14. Kathi at Oak Hill Homestead8:47 PM

    Michelle, I've only seen them from afar but I'm glad to know that they're as calm as they are beautiful. I've seen ads for Icelandic chickens and sheepdog, and I know there are Icelandic ponies in the U.S. now too.

  15. Kathi at Oak Hill Homestead8:47 PM

    Michelle, I've only seen them from afar but I'm glad to know that they're as calm as they are beautiful. I've seen ads for Icelandic chickens and sheepdog, and I know there are Icelandic ponies in the U.S. now too.

  16. You are always so entertaining and educational to read. I loved my little trip to Iceland through your post. Thank you so much for sharing at the (mis)Adventures Monday Blog Hop. I really (and I do mean REALLY) look forward to what you share this week.

  17. Kathi at Oak Hill Homestead10:14 PM

    Thank you, Mindie, that's so sweet of you to say. I really appreciate it. I enjoy your hop each week.

  18. Anonymous1:33 AM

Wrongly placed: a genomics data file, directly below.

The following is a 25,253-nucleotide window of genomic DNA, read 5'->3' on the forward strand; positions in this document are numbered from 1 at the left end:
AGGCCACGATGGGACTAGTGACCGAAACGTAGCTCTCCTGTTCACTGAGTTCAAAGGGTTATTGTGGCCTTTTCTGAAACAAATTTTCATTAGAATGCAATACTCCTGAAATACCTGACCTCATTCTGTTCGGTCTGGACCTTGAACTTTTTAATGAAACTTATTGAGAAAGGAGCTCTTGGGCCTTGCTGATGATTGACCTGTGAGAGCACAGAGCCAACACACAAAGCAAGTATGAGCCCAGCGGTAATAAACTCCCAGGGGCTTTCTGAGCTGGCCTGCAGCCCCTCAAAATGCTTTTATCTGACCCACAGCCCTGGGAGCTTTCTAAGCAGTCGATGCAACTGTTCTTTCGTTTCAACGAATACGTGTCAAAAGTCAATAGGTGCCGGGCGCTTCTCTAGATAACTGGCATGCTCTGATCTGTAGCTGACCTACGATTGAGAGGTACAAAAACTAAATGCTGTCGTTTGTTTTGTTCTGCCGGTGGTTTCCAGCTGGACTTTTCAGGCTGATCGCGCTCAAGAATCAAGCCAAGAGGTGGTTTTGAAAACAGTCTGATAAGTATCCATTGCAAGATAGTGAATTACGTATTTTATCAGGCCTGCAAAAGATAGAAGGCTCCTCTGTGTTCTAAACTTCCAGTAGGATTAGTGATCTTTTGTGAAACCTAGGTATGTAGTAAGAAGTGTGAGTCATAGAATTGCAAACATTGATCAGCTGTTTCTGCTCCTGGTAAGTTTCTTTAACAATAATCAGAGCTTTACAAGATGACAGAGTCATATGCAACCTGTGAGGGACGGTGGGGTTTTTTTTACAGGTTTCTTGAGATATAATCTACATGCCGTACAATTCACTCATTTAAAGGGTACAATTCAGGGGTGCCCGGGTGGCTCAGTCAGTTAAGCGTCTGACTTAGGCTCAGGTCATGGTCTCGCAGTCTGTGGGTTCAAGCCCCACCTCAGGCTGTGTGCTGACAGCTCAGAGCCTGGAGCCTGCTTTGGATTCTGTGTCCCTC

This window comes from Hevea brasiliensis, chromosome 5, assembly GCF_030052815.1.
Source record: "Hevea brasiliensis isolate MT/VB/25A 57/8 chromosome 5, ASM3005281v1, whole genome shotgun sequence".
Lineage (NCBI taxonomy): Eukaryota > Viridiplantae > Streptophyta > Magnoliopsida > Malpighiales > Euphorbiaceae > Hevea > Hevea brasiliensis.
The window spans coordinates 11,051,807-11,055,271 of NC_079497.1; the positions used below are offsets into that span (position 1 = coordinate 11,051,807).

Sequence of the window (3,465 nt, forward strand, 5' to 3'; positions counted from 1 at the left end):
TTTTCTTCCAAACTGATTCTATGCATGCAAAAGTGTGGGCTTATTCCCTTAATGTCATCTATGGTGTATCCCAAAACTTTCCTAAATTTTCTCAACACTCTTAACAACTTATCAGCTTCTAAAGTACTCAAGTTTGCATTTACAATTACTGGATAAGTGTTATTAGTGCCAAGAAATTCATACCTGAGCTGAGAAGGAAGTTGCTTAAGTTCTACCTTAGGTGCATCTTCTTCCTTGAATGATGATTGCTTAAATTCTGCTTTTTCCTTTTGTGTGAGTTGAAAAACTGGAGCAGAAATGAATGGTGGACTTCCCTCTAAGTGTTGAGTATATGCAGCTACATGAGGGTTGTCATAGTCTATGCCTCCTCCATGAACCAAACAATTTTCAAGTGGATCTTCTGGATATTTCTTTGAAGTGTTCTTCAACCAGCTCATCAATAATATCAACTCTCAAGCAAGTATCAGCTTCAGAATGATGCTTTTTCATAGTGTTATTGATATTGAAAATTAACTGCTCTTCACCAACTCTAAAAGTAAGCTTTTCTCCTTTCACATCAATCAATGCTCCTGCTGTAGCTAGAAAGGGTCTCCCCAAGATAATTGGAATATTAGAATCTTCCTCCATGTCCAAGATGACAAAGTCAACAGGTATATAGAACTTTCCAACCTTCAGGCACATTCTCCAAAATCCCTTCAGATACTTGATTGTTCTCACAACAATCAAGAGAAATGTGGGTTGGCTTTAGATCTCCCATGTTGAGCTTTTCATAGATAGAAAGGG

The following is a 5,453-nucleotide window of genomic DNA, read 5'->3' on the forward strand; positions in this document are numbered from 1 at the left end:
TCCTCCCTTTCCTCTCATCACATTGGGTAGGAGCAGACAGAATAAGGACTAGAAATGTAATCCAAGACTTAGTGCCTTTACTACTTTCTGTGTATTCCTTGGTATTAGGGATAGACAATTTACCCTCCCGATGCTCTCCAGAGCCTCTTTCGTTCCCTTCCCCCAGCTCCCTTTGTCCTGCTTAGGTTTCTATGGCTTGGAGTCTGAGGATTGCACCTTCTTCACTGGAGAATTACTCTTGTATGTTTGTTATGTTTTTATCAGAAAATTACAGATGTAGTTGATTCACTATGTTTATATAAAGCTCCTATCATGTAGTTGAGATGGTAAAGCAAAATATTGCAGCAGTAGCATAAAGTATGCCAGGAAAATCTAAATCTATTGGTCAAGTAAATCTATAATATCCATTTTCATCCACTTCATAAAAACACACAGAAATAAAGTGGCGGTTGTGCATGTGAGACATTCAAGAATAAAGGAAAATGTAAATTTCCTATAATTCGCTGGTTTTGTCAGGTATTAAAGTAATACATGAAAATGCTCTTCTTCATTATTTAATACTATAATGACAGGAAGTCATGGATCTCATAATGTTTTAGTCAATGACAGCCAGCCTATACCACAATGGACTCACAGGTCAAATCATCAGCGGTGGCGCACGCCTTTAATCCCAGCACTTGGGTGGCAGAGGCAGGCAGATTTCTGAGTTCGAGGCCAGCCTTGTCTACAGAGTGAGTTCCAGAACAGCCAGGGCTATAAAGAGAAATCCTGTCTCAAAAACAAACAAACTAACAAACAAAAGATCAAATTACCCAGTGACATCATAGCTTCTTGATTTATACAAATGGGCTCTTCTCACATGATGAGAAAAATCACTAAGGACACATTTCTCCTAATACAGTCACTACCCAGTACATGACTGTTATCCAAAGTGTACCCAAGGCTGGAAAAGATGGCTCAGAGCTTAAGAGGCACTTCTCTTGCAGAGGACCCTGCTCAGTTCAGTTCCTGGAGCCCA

My mother, who was from Scotland as I am, used to make me sweaters like this, and now I live is the SW USA and have no need of them any more. But she was a wonderful knitter who sold her work to shops in Edinburgh and other places in Scotland. I wish I still had the one she made for me like this one.

  19. Kathi at Oak Hill Homestead8:14 AM

    Anonymous, that's a lovely memory. I wish you still had one of her sweaters just as a keepsake/heirloom, even though you don't need the warmth anymore.

  20. What a great experience. But life without honey and flowers. Oh my that would be difficult.

  21. Kathi at Oak Hill Homestead5:24 AM

    I agree with you, Heidi, honey and flowers make flying insects worth putting up with. Thank you for stopping by.